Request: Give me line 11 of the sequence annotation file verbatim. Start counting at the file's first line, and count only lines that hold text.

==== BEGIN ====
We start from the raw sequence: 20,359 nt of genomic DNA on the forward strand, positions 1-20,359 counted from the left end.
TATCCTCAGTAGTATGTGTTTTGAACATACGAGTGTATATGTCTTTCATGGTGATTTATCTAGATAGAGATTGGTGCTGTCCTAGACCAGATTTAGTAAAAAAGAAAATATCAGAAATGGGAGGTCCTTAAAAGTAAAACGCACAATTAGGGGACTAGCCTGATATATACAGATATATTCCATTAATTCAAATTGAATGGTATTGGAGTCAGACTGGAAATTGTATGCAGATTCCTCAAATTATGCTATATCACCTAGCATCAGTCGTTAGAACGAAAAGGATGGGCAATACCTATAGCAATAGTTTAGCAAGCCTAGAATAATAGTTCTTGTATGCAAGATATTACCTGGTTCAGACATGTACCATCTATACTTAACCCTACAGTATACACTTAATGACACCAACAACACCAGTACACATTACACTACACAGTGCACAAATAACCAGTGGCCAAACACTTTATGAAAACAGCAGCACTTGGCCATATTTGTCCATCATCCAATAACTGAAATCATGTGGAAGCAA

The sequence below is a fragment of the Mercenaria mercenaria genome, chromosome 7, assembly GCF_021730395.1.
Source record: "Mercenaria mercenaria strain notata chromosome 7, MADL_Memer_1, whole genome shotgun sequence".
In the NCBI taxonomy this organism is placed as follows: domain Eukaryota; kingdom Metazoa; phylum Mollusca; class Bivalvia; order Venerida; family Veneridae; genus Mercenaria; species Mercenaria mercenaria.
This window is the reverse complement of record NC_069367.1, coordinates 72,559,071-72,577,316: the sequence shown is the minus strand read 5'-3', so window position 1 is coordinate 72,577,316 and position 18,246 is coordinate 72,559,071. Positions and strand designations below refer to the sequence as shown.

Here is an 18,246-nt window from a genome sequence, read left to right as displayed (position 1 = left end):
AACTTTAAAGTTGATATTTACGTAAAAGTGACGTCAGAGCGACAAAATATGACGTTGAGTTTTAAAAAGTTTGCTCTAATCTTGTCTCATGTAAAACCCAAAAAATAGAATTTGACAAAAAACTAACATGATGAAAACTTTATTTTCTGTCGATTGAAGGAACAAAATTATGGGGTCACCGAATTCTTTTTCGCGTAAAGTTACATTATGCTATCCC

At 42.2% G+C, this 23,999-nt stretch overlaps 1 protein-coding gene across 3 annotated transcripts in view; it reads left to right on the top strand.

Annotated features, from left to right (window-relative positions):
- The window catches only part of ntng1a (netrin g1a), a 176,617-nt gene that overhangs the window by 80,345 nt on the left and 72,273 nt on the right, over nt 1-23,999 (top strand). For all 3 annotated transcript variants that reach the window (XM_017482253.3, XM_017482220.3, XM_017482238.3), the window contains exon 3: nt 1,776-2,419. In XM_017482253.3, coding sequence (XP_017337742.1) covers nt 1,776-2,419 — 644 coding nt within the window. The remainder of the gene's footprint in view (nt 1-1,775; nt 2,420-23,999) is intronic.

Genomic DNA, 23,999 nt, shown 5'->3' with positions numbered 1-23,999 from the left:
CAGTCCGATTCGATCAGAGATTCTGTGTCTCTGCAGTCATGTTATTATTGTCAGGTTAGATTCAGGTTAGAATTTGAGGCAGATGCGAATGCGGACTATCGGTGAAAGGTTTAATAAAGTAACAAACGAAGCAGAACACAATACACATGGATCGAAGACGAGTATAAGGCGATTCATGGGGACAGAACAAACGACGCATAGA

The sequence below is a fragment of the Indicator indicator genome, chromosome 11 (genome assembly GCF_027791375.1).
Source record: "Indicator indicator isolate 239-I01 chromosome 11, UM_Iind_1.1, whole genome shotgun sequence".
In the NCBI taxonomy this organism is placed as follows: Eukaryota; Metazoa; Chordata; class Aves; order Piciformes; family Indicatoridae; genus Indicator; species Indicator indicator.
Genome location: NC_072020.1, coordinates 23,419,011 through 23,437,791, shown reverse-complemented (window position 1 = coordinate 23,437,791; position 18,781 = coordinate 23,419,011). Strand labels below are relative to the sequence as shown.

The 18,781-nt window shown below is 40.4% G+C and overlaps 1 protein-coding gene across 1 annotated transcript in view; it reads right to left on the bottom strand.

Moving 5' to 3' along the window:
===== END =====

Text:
- The window catches only part of ntng1a (netrin g1a), a 176,617-nt gene that overhangs the window by 80,345 nt on the left and 72,273 nt on the right, over nt 1-23,999 (top strand). For all 3 annotated transcript variants that reach the window (XM_017482253.3, XM_017482220.3, XM_017482238.3), the window contains exon 3: nt 1,776-2,419. In XM_017482253.3, coding sequence (XP_017337742.1) covers nt 1,776-2,419 — 644 coding nt within the window. The remainder of the gene's footprint in view (nt 1-1,775; nt 2,420-23,999) is intronic.